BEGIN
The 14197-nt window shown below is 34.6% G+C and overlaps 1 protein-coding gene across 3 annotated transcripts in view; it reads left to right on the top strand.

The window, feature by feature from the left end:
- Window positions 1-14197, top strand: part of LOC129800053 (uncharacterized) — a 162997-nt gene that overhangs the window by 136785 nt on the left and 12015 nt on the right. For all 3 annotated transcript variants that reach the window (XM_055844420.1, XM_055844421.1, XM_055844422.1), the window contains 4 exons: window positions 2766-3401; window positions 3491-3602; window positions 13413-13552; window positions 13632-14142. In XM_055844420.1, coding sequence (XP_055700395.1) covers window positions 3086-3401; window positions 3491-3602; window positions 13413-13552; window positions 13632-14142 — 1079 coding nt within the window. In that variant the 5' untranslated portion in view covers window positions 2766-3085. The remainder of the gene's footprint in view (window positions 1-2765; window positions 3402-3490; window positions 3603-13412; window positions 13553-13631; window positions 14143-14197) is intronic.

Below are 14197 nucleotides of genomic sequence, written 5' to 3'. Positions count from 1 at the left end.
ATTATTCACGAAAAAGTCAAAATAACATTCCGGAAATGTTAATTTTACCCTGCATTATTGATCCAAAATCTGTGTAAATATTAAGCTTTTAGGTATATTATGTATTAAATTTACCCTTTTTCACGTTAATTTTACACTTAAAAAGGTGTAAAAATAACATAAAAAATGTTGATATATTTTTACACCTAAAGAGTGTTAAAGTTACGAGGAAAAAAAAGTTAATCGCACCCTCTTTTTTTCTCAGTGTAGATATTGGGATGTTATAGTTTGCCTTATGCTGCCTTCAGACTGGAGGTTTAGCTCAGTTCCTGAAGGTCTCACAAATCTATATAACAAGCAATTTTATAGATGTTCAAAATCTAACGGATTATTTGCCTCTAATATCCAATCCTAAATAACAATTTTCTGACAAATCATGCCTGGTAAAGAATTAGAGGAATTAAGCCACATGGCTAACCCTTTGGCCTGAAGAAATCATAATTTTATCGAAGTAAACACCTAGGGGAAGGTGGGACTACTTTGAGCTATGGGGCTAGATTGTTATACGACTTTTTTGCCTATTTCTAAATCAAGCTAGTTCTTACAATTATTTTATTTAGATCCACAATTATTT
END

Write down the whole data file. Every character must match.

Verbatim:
The 14197-nt window shown below is 34.6% G+C and overlaps 1 protein-coding gene across 3 annotated transcripts in view; it reads left to right on the top strand.

The window, feature by feature from the left end:
- Window positions 1-14197, top strand: part of LOC129800053 (uncharacterized) — a 162997-nt gene that overhangs the window by 136785 nt on the left and 12015 nt on the right. For all 3 annotated transcript variants that reach the window (XM_055844420.1, XM_055844421.1, XM_055844422.1), the window contains 4 exons: window positions 2766-3401; window positions 3491-3602; window positions 13413-13552; window positions 13632-14142. In XM_055844420.1, coding sequence (XP_055700395.1) covers window positions 3086-3401; window positions 3491-3602; window positions 13413-13552; window positions 13632-14142 — 1079 coding nt within the window. In that variant the 5' untranslated portion in view covers window positions 2766-3085. The remainder of the gene's footprint in view (window positions 1-2765; window positions 3402-3490; window positions 3603-13412; window positions 13553-13631; window positions 14143-14197) is intronic.

Below are 14197 nucleotides of genomic sequence, written 5' to 3'. Positions count from 1 at the left end.
ATTATTCACGAAAAAGTCAAAATAACATTCCGGAAATGTTAATTTTACCCTGCATTATTGATCCAAAATCTGTGTAAATATTAAGCTTTTAGGTATATTATGTATTAAATTTACCCTTTTTCACGTTAATTTTACACTTAAAAAGGTGTAAAAATAACATAAAAAATGTTGATATATTTTTACACCTAAAGAGTGTTAAAGTTACGAGGAAAAAAAAGTTAATCGCACCCTCTTTTTTTCTCAGTGTAGATATTGGGATGTTATAGTTTGCCTTATGCTGCCTTCAGACTGGAGGTTTAGCTCAGTTCCTGAAGGTCTCACAAATCTATATAACAAGCAATTTTATAGATGTTCAAAATCTAACGGATTATTTGCCTCTAATATCCAATCCTAAATAACAATTTTCTGACAAATCATGCCTGGTAAAGAATTAGAGGAATTAAGCCACATGGCTAACCCTTTGGCCTGAAGAAATCATAATTTTATCGAAGTAAACACCTAGGGGAAGGTGGGACTACTTTGAGCTATGGGGCTAGATTGTTATACGACTTTTTTGCCTATTTCTAAATCAAGCTAGTTCTTACAATTATTTTATTTAGATCCACAATTATTT